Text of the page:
Activity limitations difficulties in executing a task.
Participation restrictions problems experienced in involvement in life situations.
Evaluation the OT focuses on the establishment of an occupational profile of the client and an analysis of their occupational performance. This enables the therapist the understand the client and their environments and...
Task analysis process of analyzing the dynamic interaction among the client, their environments, and selected tasks (subset of occupation) and designing intervention to optimize the fit among these three dimensions.
Theories, approaches, models of practice, frames of reference guide occupational therapy evaluation and intervention.
Approaches to intervention health promotion, disability prevention, maintenance, compensation or adaptation, and remediation or restoration.
Models of practice provide a guide to day-to-day practice and to how OTP’s think about what they do as health professionals.
Frames of reference provide structure to help people organize and apply knowledge. Consists of the domain (engagement in occupation to support participation in contexts) and dimensions (areas of occupation, performance skills, performance patterns,....
Occupational therapy 1921. Any activity, mental or physical, prescribed and guided for contributing to the recovery from disease or injury.
Occupations activities that have meaning and purpose in a person’s life; they are central to identity and competence and influence how one spends time and make decisions.
Everyday life activity occupation
occupational performance the accomoplishment of a selected occupation, task, or activity resulting from the interaction among clients, their environments, and their occupations.
Uniform Terminology for OccupationalTherapy former name of the OTPF
PEO model person-environment-occupation. The occupational performance is shaped by the continuous and simultaneous interaction among these dimensions. (holistic perspective model).
Purposeful activity an activity used in treatment that is goal directed; individual is an active voluntary participant; has both inherent and therapeutic goals.
Activity analysis the process in which the steps of an activity and its components are examined to determine the demands on the client.
International Classification of Functioning, Disability, and Health (ICF) developed by the WHO. It provides a unified and standard framework for describing health ad health-related status, fostering better communication among health practitioners nationally and internationally.
Domain of the OTPF assisting people to engage in daily life activities that they find meaningful and purposeful. The domain is the foundation that practitioners construct their activities.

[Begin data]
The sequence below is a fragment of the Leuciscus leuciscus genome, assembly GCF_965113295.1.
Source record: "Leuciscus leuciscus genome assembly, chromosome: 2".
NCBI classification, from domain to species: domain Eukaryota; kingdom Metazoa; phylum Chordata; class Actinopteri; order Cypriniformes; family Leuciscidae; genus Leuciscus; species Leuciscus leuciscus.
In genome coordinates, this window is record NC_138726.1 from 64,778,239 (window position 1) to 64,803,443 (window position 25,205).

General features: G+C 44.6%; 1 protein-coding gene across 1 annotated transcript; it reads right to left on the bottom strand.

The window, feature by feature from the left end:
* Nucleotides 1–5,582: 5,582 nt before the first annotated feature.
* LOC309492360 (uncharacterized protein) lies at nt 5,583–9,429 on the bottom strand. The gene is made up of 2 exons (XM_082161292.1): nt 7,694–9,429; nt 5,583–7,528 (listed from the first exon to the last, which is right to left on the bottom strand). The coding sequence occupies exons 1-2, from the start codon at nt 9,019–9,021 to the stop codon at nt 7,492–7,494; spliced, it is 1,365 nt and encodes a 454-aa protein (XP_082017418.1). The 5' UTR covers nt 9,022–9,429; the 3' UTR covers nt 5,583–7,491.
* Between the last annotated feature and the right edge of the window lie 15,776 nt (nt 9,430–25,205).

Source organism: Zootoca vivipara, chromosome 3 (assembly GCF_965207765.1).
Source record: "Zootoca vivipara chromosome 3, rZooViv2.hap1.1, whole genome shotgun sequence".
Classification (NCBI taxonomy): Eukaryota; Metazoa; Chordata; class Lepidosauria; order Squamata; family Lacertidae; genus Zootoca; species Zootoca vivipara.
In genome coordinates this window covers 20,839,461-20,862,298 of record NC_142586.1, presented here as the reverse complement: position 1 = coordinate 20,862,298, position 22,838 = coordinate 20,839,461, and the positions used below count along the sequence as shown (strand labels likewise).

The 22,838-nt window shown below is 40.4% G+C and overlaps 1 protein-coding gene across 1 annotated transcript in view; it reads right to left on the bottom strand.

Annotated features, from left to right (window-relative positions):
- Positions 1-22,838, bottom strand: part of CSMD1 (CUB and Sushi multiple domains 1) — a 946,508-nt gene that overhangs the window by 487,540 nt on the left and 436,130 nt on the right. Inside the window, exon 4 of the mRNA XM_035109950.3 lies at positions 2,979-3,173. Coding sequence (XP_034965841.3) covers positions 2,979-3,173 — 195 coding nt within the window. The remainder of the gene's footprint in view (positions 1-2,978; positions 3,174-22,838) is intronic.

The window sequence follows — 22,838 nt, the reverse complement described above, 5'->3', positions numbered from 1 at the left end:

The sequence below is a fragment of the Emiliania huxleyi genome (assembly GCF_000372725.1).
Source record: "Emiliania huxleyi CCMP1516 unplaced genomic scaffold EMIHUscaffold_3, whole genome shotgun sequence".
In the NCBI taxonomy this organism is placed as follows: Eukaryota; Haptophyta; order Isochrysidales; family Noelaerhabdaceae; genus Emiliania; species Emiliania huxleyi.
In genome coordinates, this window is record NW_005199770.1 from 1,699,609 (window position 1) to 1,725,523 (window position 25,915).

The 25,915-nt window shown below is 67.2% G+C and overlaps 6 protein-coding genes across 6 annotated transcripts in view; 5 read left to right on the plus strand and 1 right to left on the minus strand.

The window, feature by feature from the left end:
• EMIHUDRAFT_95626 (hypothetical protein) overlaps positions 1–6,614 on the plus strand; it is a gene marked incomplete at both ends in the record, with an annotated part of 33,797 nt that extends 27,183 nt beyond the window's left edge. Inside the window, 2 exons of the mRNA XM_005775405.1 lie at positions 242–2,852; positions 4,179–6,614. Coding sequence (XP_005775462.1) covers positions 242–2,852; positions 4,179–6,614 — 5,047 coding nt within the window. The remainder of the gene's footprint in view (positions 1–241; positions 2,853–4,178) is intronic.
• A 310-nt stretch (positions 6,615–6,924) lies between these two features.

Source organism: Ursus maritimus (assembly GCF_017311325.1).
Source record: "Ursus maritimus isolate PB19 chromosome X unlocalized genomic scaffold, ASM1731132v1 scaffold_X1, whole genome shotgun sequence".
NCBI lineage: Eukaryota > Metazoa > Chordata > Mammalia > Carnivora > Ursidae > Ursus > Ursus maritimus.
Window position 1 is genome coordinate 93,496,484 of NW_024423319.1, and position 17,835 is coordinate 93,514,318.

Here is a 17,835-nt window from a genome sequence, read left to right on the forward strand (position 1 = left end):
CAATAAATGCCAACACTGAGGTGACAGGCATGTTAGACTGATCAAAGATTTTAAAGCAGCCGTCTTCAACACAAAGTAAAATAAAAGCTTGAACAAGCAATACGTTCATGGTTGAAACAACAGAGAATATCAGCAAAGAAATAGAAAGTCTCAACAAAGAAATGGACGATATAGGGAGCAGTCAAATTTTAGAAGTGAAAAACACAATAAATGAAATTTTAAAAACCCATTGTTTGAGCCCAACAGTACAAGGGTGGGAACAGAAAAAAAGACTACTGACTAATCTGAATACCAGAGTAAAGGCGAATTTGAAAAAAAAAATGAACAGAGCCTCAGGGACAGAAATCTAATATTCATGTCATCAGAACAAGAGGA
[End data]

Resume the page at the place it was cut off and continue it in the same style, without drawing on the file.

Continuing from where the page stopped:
Performance skills actions or features of what one does. Observable elements of action that have implicit functional purposes.
Motor skills enable people to move and interact with objects and environments and include posture, mobility, coordination, strength and effort.
Process skills enable people to manage and modify actions while they complete a task and include energy, knowledge, temporal organization, organization of space and objects, and adaptation.
Communication and interaction skills enable people to convey their intentions and needs as well as to orchestrate and harmonize their social behavior to interact with others such as physicality....
Performance Patterns habits, routines, and roles people adopt as they engage in occupations; patterns change over time and are influenced by contexts.
Habits specific, automatic behaviors that support or interfere with a person’s ability to function on a day-to-day basis (useful, impoverished, or dominating).
Routines established sequences of occupations or activities that provide a structure for daily life.
Roles a set of behaviors that have some socially agreed upon function and for which there is an accepted code of norms. They organize behavior, communicate expectations, and evolve across the life span. Some tasks fall into more than one role.
Contexts external (physical, social, virtual), internal (personal and spiritual), cultural (external features that are influenced by society and shaped internal features), they have time dimensions such as time of day or age.
Activity Demands the demands that a task will place on a performer and the influence of those demands on engagement and participation. They are also a function of the objects used and their properties, sequencing and timing, social and space demands....
Client Factors body functions (cognitive, sensory, physical, psychosocial that promote or restrict engagement in occupations)and structures (anatomical part of the body such as organs, limbs, and their components that affect strengths and limitations in performance...
Evaluation developing an occupational profile and conducting an analysis of occupational performance.
Occupational profile first step in the evaluation process to understand the client’s history and experiences, patterns of daily living, interests, values and needs. Problems or concerns the client may have about performing occupations and daily life activities,..
Analysis of occupational performance the second step in the evaluation process where the client’s assets, problems, or potential problems are more specifically identified. Actual performance is observed in context to identify what supports performance and what hinders performance...
Intervention a plan to maximize the fit between clients and their environments and occupations.
Intervention plan a plan that will guide actions taken and that is developed in collaboration with the client. Based on selected theories, FOR, and evidence. Outcomes to be target are confirmed.
Intervention review a review of the implementation plan and process as well as its progress toward targeted outcomes.
Outcomes determination of success in reaching desired targeted outcomes. Outcome assessment information is used to plan future actions with the client and to evaluate the service program (program evaluation).
Healthy People 2010 agenda health goals, objectives, and indicators that are grounded in science, built through public consensus, and designed to measure progress. (the health of individuals in inseparable from the health of every community....
Created by: Cindy Lou Who